Sexual Harassment: Nelson v. James H. Knight DDS, P.C., 11-1857 (Iowa 2012)

Issue: Whether termination of a female employee because the employer’s wife, due to no fault of the employee, is concerned about the nature of the relationship between the employer and the employee constitutes sex discrimination in violation of the Iowa Civil Rights Act.

Facts: Plaintiff, Melissa Nelson (“Nelson”) was employed as a dental assistant in Defendant James Knight’s (“Knight”) dental office for over 10 years. On several occasions during the last year and a half, Knight complained to Nelson that her clothing was too tight and “distracting.” During the last six months of Nelson’s employment, Knight and Nelson began texting each about both work and personal matters. According to Nelson, most texts were relatively innocuous but were sexual in nature on at least one occasion. Nelson also testified that Knight made sexually suggestive comments to her at the workplace. However, she denied flirting with him or seeking an intimate relationship with him. Knight’s wife also worked at the office. When she learned about the text messages, she demanded Knight fire Nelson because of Nelson’s behavior and stating Nelson was, “a big threat to our marriage.” After consulting a family pastor, Knight terminated Nelson’s employment. Nelson sued alleging her termination was unlawful sex discrimination under the Iowa Civil Rights Acts. Nelson did not allege hostile work environment or sexual harassment. Knight moved for Summary Judgment, which was granted by the district court.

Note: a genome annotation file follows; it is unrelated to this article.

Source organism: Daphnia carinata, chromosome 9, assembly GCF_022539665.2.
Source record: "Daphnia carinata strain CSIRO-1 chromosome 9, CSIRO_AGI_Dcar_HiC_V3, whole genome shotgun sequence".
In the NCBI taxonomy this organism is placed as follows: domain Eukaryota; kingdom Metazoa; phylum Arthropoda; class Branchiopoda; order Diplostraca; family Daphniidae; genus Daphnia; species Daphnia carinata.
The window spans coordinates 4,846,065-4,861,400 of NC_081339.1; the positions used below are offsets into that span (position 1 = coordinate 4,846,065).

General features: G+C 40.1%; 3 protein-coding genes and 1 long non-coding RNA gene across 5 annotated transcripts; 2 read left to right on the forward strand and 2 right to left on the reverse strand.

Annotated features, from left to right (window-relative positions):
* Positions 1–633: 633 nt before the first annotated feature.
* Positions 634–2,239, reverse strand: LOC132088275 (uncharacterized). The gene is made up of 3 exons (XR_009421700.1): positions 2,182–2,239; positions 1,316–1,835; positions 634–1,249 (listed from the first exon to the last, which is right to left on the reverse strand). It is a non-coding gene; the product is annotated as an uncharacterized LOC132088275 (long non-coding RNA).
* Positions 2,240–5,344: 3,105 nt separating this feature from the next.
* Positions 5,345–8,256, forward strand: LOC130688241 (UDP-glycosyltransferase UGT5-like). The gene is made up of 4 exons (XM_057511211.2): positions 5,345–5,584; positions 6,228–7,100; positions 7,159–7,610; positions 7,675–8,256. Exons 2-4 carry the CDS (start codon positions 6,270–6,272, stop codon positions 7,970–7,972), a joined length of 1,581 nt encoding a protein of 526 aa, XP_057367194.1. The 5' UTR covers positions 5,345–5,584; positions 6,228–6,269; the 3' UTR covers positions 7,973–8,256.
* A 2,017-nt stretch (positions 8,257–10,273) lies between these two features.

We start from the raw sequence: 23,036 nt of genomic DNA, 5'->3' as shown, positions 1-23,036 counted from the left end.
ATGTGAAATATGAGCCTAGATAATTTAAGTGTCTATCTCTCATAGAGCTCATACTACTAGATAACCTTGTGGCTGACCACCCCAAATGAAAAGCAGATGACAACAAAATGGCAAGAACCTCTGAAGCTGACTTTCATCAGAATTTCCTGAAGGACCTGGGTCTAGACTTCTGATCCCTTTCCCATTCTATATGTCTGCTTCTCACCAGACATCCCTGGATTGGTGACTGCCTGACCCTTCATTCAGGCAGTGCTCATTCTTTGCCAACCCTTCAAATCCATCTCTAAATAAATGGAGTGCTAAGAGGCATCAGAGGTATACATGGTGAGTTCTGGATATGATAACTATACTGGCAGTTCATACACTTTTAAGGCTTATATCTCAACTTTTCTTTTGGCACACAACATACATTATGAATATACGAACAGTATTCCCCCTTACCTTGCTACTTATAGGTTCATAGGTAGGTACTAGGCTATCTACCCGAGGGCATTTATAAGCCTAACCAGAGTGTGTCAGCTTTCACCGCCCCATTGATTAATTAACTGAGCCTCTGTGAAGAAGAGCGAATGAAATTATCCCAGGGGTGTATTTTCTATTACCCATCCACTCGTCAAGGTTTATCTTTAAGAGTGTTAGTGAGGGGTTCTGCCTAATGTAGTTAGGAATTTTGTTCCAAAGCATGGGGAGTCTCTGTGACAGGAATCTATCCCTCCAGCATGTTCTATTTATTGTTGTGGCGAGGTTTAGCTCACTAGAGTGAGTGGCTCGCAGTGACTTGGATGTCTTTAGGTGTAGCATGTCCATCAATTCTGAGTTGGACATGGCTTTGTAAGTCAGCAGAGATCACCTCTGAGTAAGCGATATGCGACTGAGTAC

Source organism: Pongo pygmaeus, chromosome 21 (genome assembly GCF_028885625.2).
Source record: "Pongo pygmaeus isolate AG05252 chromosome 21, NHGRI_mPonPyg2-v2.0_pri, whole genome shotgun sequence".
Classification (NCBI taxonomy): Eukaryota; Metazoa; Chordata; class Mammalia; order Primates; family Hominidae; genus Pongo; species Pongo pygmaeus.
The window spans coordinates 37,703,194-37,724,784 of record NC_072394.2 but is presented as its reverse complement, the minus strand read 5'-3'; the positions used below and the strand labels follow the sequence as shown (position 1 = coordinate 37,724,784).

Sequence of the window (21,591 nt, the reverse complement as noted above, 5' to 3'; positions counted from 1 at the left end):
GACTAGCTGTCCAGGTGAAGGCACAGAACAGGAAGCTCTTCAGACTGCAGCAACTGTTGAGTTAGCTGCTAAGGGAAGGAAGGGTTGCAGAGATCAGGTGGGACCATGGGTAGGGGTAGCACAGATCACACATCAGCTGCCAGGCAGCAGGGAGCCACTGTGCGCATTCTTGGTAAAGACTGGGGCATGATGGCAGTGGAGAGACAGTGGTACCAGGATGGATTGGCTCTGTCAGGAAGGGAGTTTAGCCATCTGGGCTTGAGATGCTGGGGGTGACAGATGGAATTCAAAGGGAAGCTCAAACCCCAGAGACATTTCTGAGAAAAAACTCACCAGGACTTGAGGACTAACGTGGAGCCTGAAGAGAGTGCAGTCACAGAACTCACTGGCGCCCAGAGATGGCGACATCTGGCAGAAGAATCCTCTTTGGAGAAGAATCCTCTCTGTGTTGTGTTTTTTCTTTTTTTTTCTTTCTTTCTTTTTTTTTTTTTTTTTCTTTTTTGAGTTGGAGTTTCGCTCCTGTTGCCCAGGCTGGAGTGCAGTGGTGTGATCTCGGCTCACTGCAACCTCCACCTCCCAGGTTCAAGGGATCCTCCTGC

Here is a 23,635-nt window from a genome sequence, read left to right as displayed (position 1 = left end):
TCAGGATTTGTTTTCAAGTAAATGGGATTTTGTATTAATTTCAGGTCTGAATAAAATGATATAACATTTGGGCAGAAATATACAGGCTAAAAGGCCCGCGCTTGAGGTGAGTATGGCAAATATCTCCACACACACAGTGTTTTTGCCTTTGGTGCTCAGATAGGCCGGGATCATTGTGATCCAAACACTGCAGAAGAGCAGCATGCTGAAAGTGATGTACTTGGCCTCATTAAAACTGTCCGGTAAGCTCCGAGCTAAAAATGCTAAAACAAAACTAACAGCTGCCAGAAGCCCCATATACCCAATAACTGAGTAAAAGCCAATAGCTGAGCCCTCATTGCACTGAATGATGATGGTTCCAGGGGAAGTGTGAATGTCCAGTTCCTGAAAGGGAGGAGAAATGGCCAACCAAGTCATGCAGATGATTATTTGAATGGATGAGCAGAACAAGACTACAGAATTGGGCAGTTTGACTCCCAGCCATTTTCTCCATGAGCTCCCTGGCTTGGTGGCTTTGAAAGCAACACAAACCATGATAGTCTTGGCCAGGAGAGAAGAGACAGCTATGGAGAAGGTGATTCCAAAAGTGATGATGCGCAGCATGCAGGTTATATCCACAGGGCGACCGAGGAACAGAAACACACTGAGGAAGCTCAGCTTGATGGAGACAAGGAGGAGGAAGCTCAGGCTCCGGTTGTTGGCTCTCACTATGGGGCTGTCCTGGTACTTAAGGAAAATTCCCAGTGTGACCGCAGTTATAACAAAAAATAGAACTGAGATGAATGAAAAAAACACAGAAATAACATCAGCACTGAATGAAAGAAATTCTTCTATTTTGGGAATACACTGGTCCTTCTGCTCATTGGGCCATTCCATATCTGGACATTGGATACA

Holding: The Iowa Supreme Court affirmed the district court’s decision finding Nelson was fired because she was a threat to the employer’s marital relationship, not because of her gender. Thus, an employee who has not engaged in flirtatious conduct may be lawfully terminated because an employer views the employee as an “irresistible attraction.”

For a complete copy of the Court’s opinion, click here

Slander: Huyser v. Lynch, No. 11-1577 (Iowa Ct. App. 2012)

Issue: Whether evidence of loss or harm to reputation must be shown to justify an award of damages in slander per se cases.

Facts: Appellants, John D. Lynch and Mary Lynch, admitted to making slanderous statements to a minor child, of whom John Lynch is the father, about the child’s mother, Appellee Shaefen Huyser. The slanderous statements included statements that constitute slander per se under Iowa. Appellants argued that the Appellee did not present evidence of loss and thus was not entitled to a jury verdict for damages.

Holding: Slander per se is actionable without proof of harm to reputation; however, damages may not be awarded based solely on the defamatory statements. Recovery is limited to the natural and probable consequences of the publication and may include recovery for emotional distress and resulting bodily harm.

For a complete copy of the Court’s opinion, click here